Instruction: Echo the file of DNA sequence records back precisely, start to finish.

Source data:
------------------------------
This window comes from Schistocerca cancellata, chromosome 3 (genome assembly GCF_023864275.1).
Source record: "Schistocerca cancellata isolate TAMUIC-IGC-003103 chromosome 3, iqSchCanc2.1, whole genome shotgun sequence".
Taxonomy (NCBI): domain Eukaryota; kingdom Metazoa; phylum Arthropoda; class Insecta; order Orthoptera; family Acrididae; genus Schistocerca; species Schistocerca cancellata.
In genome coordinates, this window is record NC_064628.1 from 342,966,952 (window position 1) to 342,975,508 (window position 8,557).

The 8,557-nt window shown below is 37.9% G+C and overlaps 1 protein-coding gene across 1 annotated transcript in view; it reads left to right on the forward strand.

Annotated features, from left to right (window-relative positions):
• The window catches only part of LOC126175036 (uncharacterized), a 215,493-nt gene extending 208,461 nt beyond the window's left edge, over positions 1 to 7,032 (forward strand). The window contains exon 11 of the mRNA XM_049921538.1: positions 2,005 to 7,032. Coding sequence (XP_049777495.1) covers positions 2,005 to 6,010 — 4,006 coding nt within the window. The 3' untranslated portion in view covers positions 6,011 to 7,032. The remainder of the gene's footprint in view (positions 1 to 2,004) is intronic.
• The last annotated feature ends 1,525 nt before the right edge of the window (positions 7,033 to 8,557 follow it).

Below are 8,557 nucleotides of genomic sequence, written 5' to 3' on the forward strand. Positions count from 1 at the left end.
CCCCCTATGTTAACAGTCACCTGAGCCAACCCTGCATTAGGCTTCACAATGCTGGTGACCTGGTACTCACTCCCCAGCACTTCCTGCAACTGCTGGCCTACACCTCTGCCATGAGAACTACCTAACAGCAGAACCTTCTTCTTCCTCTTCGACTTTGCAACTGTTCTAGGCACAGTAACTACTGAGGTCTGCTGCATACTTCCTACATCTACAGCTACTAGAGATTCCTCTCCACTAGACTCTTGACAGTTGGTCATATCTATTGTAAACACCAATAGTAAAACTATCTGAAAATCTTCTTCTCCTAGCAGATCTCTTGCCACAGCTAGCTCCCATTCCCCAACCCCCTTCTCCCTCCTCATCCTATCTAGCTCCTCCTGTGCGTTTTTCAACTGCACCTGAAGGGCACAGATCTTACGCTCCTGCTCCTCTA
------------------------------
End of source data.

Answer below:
This window comes from Schistocerca cancellata, chromosome 3 (genome assembly GCF_023864275.1).
Source record: "Schistocerca cancellata isolate TAMUIC-IGC-003103 chromosome 3, iqSchCanc2.1, whole genome shotgun sequence".
Taxonomy (NCBI): domain Eukaryota; kingdom Metazoa; phylum Arthropoda; class Insecta; order Orthoptera; family Acrididae; genus Schistocerca; species Schistocerca cancellata.
In genome coordinates, this window is record NC_064628.1 from 342,966,952 (window position 1) to 342,975,508 (window position 8,557).

The 8,557-nt window shown below is 37.9% G+C and overlaps 1 protein-coding gene across 1 annotated transcript in view; it reads left to right on the forward strand.

Annotated features, from left to right (window-relative positions):
• The window catches only part of LOC126175036 (uncharacterized), a 215,493-nt gene extending 208,461 nt beyond the window's left edge, over positions 1 to 7,032 (forward strand). The window contains exon 11 of the mRNA XM_049921538.1: positions 2,005 to 7,032. Coding sequence (XP_049777495.1) covers positions 2,005 to 6,010 — 4,006 coding nt within the window. The 3' untranslated portion in view covers positions 6,011 to 7,032. The remainder of the gene's footprint in view (positions 1 to 2,004) is intronic.
• The last annotated feature ends 1,525 nt before the right edge of the window (positions 7,033 to 8,557 follow it).

Below are 8,557 nucleotides of genomic sequence, written 5' to 3' on the forward strand. Positions count from 1 at the left end.
CCCCCTATGTTAACAGTCACCTGAGCCAACCCTGCATTAGGCTTCACAATGCTGGTGACCTGGTACTCACTCCCCAGCACTTCCTGCAACTGCTGGCCTACACCTCTGCCATGAGAACTACCTAACAGCAGAACCTTCTTCTTCCTCTTCGACTTTGCAACTGTTCTAGGCACAGTAACTACTGAGGTCTGCTGCATACTTCCTACATCTACAGCTACTAGAGATTCCTCTCCACTAGACTCTTGACAGTTGGTCATATCTATTGTAAACACCAATAGTAAAACTATCTGAAAATCTTCTTCTCCTAGCAGATCTCTTGCCACAGCTAGCTCCCATTCCCCAACCCCCTTCTCCCTCCTCATCCTATCTAGCTCCTCCTGTGCGTTTTTCAACTGCACCTGAAGGGCACAGATCTTACGCTCCTGCTCCTCTA